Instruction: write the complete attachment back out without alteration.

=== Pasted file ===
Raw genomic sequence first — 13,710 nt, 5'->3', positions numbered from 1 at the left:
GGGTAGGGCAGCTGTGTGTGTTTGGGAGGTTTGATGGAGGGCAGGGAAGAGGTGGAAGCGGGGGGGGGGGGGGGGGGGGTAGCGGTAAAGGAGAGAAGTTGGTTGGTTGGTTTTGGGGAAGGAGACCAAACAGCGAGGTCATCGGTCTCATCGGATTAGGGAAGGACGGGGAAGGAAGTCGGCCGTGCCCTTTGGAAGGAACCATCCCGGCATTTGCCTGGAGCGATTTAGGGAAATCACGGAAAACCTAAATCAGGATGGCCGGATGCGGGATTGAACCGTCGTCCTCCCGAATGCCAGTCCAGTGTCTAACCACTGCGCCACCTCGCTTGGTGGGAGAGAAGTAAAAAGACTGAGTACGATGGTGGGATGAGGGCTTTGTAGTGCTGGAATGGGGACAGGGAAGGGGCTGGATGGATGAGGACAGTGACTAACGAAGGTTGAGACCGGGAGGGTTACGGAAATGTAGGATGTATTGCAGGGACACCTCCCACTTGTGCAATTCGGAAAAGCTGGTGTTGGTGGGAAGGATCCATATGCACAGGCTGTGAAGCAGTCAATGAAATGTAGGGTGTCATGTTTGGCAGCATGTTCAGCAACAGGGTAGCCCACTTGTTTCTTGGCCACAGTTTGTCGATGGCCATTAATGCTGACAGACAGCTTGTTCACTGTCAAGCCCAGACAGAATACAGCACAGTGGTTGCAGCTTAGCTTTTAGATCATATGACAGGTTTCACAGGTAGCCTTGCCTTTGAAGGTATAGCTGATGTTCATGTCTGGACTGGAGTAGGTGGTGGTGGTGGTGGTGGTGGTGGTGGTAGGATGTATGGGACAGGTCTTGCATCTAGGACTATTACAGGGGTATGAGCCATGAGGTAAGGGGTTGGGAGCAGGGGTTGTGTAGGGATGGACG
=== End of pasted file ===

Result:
Raw genomic sequence first — 13,710 nt, 5'->3', positions numbered from 1 at the left:
GGGTAGGGCAGCTGTGTGTGTTTGGGAGGTTTGATGGAGGGCAGGGAAGAGGTGGAAGCGGGGGGGGGGGGGGGGGGGGTAGCGGTAAAGGAGAGAAGTTGGTTGGTTGGTTTTGGGGAAGGAGACCAAACAGCGAGGTCATCGGTCTCATCGGATTAGGGAAGGACGGGGAAGGAAGTCGGCCGTGCCCTTTGGAAGGAACCATCCCGGCATTTGCCTGGAGCGATTTAGGGAAATCACGGAAAACCTAAATCAGGATGGCCGGATGCGGGATTGAACCGTCGTCCTCCCGAATGCCAGTCCAGTGTCTAACCACTGCGCCACCTCGCTTGGTGGGAGAGAAGTAAAAAGACTGAGTACGATGGTGGGATGAGGGCTTTGTAGTGCTGGAATGGGGACAGGGAAGGGGCTGGATGGATGAGGACAGTGACTAACGAAGGTTGAGACCGGGAGGGTTACGGAAATGTAGGATGTATTGCAGGGACACCTCCCACTTGTGCAATTCGGAAAAGCTGGTGTTGGTGGGAAGGATCCATATGCACAGGCTGTGAAGCAGTCAATGAAATGTAGGGTGTCATGTTTGGCAGCATGTTCAGCAACAGGGTAGCCCACTTGTTTCTTGGCCACAGTTTGTCGATGGCCATTAATGCTGACAGACAGCTTGTTCACTGTCAAGCCCAGACAGAATACAGCACAGTGGTTGCAGCTTAGCTTTTAGATCATATGACAGGTTTCACAGGTAGCCTTGCCTTTGAAGGTATAGCTGATGTTCATGTCTGGACTGGAGTAGGTGGTGGTGGTGGTGGTGGTGGTGGTGGTAGGATGTATGGGACAGGTCTTGCATCTAGGACTATTACAGGGGTATGAGCCATGAGGTAAGGGGTTGGGAGCAGGGGTTGTGTAGGGATGGACG